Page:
These ratings indicate that you can pretty much guarantee that any river in the UK isn’t in the best ecological health and is polluted with chemicals.
On ecological health, there are five categories ranging from high to bad. Figures released by the Joint Nature Conservation Committee, which advises the UK government and devolved administrations, show that none of England, Wales and Northern Ireland’s rivers is in the highest category, and only 8 per cent of Scotland’s rivers reach this standard.
On chemical pollution, rivers are either classed as good or failing, based on allowable concentrations of 52 priority substances. According to these assessments, every single one of England’s rivers is failing.
“It’s really becoming apparent that, actually, the chemical state of rivers is really, really poor,” says Wardley. The list of pollutants and their sources is long: pesticides, fertilisers, “forever chemicals” such as per- and polyfluoroalkyl substances (PFASs), factory effluent, microplastics, microfibres, medications that have been flushed down the toilet, paint thinners and cooking oil chucked down the drain, detergents, car wax and so on.
Without a chemical testing kit, however, there aren’t many obvious signs of these pollutants. But there are visual clues that are decent indicators of the state of a river, in a more general sense, wherever you are in the world.
“You can look at the appearance of the river in terms of its physical nature,” says Stephen Addy at CREW, Scotland’s Centre of Expertise for Waters at the James Hutton Institute in Aberdeen. “Is it straight? Is it canalised? Is it deep? Is it not connected to its floodplain? These are all unnatural attributes.”
Natural attributes are easy to spot, says Michael Acreman at the UK Centre for Ecology & Hydrology in Wallingford. “Natural rivers have complicated forms, meanders and so on, and habitat diversity. There’ll be one bit that’ll be deep and the next bit is quite shallow, and you can see some rocks and you can see the water being turbulent and sparkling a bit, and you can often hear it. All those things you note from a healthy river that you don’t get if you go to an unhealthy river.”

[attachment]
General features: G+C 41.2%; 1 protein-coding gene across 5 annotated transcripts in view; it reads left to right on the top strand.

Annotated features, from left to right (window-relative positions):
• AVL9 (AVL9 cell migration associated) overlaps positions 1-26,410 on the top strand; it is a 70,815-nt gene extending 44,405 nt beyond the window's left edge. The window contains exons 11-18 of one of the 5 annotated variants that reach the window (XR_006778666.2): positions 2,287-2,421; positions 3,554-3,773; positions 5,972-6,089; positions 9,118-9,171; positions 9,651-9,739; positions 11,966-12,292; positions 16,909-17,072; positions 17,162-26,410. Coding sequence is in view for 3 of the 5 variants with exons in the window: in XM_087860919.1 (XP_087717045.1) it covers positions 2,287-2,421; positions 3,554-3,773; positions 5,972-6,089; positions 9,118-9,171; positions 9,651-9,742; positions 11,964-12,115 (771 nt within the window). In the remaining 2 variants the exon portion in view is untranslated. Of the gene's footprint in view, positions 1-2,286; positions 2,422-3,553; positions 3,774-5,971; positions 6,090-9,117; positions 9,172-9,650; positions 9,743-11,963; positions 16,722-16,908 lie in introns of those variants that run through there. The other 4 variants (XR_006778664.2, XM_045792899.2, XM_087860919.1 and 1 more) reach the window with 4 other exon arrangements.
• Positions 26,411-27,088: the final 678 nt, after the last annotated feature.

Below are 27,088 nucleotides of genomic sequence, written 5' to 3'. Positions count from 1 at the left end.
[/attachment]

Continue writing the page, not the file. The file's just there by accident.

As for water quality, it is difficult to judge from simply looking at the water itself. “Rivers are often quite murky and people will think, ‘I wouldn’t jump in there’, but very often that’s just sediment,” says Wardley. “They collect colour from their geology, so they’re not necessarily polluted, but really you can only tell if you start to look at the plants and animals.”
Smaller species are a good starting point. “In terms of water quality, there could be issues such as very high algae cover, or even, in extreme cases, blue-green algae, which is dangerous,” says Addy.
Wardley says a total giveaway is the presence of so-called sewage fungus, a gross-looking mass of slimy, brown filamentous bacteria that thrive in nutrient-polluted water. “If you see that coating the stones and in the water on the river, you can be pretty sure you’ve got water quality issues.”
Larger flora and fauna are good indicators of river health. The presence of fish is a positive sign, as is lush, green vegetation in the channel and along the banks. There are also a few “flagship species” of good health, including otters, freshwater pearl mussels and birds called dippers. “They rely on a good supply of macroinvertebrates in the river and they’re an indicator of good water quality,” says Addy. As for raw sewage, we all know it when we see it.
“It can be quite hard to tell just by looking at the river,” says Wardley. “But there are signs that anyone can see. And smell.”